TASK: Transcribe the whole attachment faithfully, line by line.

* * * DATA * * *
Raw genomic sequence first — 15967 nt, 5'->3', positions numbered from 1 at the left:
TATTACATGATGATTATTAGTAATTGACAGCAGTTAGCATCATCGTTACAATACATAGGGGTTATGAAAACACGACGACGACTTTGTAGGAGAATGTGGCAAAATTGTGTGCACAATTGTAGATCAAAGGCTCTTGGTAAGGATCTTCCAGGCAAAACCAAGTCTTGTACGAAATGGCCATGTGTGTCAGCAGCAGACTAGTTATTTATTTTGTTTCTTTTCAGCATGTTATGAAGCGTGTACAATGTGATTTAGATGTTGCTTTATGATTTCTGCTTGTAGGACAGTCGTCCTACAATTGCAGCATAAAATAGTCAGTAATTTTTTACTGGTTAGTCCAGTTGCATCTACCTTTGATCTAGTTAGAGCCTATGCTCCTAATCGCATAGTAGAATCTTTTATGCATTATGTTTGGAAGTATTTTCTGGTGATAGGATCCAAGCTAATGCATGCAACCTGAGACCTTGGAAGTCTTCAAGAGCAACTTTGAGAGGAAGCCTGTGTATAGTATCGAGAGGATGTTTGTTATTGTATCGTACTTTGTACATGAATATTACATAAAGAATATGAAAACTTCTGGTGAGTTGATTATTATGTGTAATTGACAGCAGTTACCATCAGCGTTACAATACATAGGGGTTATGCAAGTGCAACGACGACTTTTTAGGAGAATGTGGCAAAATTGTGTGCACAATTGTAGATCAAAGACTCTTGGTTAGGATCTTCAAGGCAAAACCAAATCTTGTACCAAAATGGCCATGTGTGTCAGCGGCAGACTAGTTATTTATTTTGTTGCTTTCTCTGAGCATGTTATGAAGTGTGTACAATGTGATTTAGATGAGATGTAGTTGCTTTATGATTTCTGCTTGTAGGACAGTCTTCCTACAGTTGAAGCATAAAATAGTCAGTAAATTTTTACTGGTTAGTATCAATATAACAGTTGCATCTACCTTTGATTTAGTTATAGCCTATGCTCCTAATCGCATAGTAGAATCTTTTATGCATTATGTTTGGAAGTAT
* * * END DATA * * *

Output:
Raw genomic sequence first — 15967 nt, 5'->3', positions numbered from 1 at the left:
TATTACATGATGATTATTAGTAATTGACAGCAGTTAGCATCATCGTTACAATACATAGGGGTTATGAAAACACGACGACGACTTTGTAGGAGAATGTGGCAAAATTGTGTGCACAATTGTAGATCAAAGGCTCTTGGTAAGGATCTTCCAGGCAAAACCAAGTCTTGTACGAAATGGCCATGTGTGTCAGCAGCAGACTAGTTATTTATTTTGTTTCTTTTCAGCATGTTATGAAGCGTGTACAATGTGATTTAGATGTTGCTTTATGATTTCTGCTTGTAGGACAGTCGTCCTACAATTGCAGCATAAAATAGTCAGTAATTTTTTACTGGTTAGTCCAGTTGCATCTACCTTTGATCTAGTTAGAGCCTATGCTCCTAATCGCATAGTAGAATCTTTTATGCATTATGTTTGGAAGTATTTTCTGGTGATAGGATCCAAGCTAATGCATGCAACCTGAGACCTTGGAAGTCTTCAAGAGCAACTTTGAGAGGAAGCCTGTGTATAGTATCGAGAGGATGTTTGTTATTGTATCGTACTTTGTACATGAATATTACATAAAGAATATGAAAACTTCTGGTGAGTTGATTATTATGTGTAATTGACAGCAGTTACCATCAGCGTTACAATACATAGGGGTTATGCAAGTGCAACGACGACTTTTTAGGAGAATGTGGCAAAATTGTGTGCACAATTGTAGATCAAAGACTCTTGGTTAGGATCTTCAAGGCAAAACCAAATCTTGTACCAAAATGGCCATGTGTGTCAGCGGCAGACTAGTTATTTATTTTGTTGCTTTCTCTGAGCATGTTATGAAGTGTGTACAATGTGATTTAGATGAGATGTAGTTGCTTTATGATTTCTGCTTGTAGGACAGTCTTCCTACAGTTGAAGCATAAAATAGTCAGTAAATTTTTACTGGTTAGTATCAATATAACAGTTGCATCTACCTTTGATTTAGTTATAGCCTATGCTCCTAATCGCATAGTAGAATCTTTTATGCATTATGTTTGGAAGTAT